The Chinese government made the surprise announcement last week that it will stop building coal-fired power stations abroad, a decision that could put it in the good books of the increasingly eco-conscious European Union.
The pledge was made by Chinese President Xi Jinping in a pre-recorded address to the UN General Assembly, although he gave few details and questions remain whether he meant China will cease financing coal plants overseas or merely stop building them, a far less impressive pledge.
South Korea and Japan said earlier this year that they would stop funding coal-fired power plants abroad. Together with China the three Asian countries account for 95% of all foreign financing for coal-fired power plants worldwide, according to a report by Georgetown University.
In the past, Beijing had pledged to cease coal production by 2030 but last year it brought on line 38.4 gigawatts of new coal-fired power domestically, three times as much as the rest of the world.
Beijing's seemingly eco-conscious pledge could mend some bridges between China and the EU, say analysts. Relations have worsened since early 2020 over China's human rights record, its actions during the early stages of the COVID-19 pandemic and its increasingly assertive foreign policy objectives.
Tensions came to a head in March this year when the EU imposed economic sanctions on four Chinese officials in Xinjiang province, where communist authorities are accused of mass human rights abuses against the Uyghur Muslim population.
Hours later, Beijing responded by sanctioning several European politicians and regional think tanks.
In the aftermath, the European Commission halted ratification of an investment pact the EU had controversially agreed with China last December.
"Since the collapse of the EU-China investment agreement earlier this year, European officials have been searching desperately for ways to re-engage with Beijing," said Noah Barkin, a Europe-China expert at US research group Rhodium.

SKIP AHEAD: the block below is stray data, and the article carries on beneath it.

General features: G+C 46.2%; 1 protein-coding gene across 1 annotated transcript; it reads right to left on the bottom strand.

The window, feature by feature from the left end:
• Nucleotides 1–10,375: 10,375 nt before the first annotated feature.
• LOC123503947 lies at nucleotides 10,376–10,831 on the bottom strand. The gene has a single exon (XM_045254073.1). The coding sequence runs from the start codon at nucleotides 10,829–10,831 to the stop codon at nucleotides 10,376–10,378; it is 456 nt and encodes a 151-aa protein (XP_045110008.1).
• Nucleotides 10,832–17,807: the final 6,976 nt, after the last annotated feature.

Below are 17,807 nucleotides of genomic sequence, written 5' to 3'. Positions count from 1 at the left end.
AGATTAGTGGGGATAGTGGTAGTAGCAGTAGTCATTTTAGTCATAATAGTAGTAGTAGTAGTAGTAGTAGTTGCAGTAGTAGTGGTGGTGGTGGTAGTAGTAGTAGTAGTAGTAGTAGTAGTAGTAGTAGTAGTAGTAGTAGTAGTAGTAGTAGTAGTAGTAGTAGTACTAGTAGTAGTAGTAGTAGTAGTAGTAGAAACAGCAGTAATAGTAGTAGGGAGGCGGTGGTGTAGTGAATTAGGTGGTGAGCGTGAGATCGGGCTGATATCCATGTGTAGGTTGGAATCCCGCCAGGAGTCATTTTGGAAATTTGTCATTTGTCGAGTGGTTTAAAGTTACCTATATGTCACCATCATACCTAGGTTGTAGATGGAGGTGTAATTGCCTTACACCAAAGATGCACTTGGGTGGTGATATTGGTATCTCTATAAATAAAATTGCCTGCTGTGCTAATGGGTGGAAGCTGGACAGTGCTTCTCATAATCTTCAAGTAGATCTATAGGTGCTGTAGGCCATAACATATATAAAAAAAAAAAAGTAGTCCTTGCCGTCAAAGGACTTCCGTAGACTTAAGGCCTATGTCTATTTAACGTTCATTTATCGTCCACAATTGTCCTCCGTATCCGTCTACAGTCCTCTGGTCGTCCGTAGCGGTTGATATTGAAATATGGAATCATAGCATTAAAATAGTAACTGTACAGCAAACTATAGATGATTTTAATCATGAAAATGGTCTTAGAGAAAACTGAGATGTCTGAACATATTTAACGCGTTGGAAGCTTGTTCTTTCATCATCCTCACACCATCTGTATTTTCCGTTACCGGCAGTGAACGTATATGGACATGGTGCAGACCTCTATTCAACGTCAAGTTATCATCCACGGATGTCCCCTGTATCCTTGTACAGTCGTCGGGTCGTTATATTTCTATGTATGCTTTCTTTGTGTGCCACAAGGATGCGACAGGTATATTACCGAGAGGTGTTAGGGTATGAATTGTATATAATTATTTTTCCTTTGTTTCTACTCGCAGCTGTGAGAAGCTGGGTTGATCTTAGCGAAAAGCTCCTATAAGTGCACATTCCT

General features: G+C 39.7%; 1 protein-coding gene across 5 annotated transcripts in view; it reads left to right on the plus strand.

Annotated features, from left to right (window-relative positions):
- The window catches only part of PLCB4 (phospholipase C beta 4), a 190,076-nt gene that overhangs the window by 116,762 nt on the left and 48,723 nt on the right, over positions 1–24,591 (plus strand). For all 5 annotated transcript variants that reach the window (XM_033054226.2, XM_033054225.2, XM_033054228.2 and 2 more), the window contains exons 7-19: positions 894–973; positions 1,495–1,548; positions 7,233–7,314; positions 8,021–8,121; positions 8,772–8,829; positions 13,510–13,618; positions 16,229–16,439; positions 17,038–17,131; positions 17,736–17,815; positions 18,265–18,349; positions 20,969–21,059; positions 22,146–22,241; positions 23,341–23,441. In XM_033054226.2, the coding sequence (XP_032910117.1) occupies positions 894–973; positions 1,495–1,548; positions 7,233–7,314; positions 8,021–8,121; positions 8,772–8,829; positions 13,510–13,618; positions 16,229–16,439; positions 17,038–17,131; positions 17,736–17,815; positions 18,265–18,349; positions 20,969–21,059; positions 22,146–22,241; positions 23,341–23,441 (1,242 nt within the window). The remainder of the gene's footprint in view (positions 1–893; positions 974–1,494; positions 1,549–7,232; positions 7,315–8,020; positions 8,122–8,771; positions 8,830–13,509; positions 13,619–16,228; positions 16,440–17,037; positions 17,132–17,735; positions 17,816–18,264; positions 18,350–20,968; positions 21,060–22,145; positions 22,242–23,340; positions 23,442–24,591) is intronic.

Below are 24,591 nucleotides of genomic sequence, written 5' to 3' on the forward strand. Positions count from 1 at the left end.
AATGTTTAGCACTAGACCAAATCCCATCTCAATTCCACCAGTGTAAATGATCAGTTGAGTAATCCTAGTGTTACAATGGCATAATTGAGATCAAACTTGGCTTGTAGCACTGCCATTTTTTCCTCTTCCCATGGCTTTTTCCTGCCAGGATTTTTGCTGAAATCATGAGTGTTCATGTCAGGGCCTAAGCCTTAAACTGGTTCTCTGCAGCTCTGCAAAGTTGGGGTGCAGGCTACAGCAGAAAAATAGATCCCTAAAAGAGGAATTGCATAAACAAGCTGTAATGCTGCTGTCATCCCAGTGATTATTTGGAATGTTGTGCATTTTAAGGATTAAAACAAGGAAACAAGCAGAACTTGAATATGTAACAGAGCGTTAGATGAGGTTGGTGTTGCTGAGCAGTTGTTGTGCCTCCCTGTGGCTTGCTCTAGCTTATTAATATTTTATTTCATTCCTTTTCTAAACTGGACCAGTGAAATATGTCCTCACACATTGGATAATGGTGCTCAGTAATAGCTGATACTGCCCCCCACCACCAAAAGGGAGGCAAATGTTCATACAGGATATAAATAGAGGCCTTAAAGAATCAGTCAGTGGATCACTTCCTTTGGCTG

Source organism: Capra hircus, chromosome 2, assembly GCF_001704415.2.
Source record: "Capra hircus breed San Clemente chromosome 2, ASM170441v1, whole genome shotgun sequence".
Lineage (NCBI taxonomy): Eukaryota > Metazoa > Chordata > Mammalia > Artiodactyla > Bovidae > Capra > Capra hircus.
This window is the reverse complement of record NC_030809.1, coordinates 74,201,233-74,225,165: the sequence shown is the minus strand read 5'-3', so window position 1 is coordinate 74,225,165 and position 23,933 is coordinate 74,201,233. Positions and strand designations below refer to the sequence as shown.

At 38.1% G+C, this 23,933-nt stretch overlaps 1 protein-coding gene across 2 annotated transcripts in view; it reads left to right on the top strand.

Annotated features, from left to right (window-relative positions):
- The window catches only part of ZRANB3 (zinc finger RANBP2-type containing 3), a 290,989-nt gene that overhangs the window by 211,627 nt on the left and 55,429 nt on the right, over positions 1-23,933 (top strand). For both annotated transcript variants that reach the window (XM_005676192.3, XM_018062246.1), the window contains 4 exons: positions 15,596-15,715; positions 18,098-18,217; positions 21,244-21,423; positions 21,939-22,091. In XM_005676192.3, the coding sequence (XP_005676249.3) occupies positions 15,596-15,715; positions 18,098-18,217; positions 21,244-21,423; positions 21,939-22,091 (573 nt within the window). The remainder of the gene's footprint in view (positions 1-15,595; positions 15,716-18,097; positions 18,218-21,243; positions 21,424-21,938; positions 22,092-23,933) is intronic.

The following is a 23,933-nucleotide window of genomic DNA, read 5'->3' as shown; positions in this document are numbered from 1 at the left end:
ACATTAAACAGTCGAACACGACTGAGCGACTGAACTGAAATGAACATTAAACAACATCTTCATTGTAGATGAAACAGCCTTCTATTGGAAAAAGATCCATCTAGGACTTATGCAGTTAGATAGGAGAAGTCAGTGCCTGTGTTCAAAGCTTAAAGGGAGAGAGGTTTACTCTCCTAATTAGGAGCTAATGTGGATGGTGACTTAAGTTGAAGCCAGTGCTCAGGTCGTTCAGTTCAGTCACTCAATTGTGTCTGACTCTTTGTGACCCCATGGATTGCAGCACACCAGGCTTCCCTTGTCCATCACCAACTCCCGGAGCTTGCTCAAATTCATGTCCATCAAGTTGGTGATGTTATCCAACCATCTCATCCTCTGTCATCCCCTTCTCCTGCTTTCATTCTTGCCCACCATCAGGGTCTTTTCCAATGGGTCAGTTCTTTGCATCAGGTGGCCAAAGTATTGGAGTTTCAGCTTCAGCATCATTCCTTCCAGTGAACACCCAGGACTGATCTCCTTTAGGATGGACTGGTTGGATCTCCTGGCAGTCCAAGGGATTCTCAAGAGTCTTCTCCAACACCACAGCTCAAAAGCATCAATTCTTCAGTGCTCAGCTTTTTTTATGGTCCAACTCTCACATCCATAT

"Xi's coal pledge will reinforce the view that climate is an area where cooperation is still possible," he added.
However, it remains unclear whether China has pledged to stop funding the construction of coal-fired power stations abroad or merely to stop building them overseas.
Zhao Lijian, a spokesman for the Chinese Foreign Ministry, dodged the question at a press conference last week, directing reporters to the statement made by President Xi that Beijing "will not build new coal-fired power projects abroad."
But comments made by senior EU officials would suggest they reckon Xi meant funding. "Excellent news... that China joins EU and others to end financing of coal abroad," European Commission Vice President Frans Timmermans tweeted on September 22.
China's impact on environment is a 'low-hanging fruit'
Still, it's not clear what Beijing's announcement means for EU-China relations.
"The devil is in the details," said Bonnie Glaser, Asia Program director at the German Marshall Fund. If China did stop its financing of coal-fired power plants via its Belt and Road Initiative, a multibillion-dollar global investment plan, it "will be welcomed" by the EU, Glaser said.
"But it won't remove European concerns about many other issues such as China's human rights and predatory trade policies," she added.
The move might improve Beijing's image among the European public, though. China's impact on the global environment is one of the issues most negatively perceived by ordinary Europeans, whose opinion of China has also worsened since early 2020, according to a survey of public opinion by Sinophone Borderlands, a project at Palacky University Olomouc in the Czech Republic.
Richard Q. Turcsanyi, who is the lead researcher of the survey published this year, described China's pledge as a tactical and clever move.
"There are many other aspects of China's interactions with the EU that are perceived negatively, such as human rights and governance. Obviously, the Chinese Communist Party (CCP) doesn't want to address those things," he said.
However, China's impact on the global environment is a "low-hanging fruit" that doesn't impact the political standing of the CCP at home but has the potential to improve its reputation abroad, he added.
Rising environmental demands
The EU is increasingly upping its environmental demands not only for its own regional agenda but also for its cooperation with the rest of the world.
Funds to member states now have more conditions on green policies, while the EU is also considering revising its global trade privilege scheme for developing countries in 2024 to attach conditions on climate action.
"The timing, in the midst of new strains in the trans-Atlantic relationship over the Australian submarine deal, was impeccable from Beijing's point of view," Barkin said, referring to the new alliance between the US, UK and Australia announced this month that has sown divisions between European countries and the US.
"The climate is likely to become a growing source of friction between China, Europe and the United States as the competition over green technologies heats up," he underlined.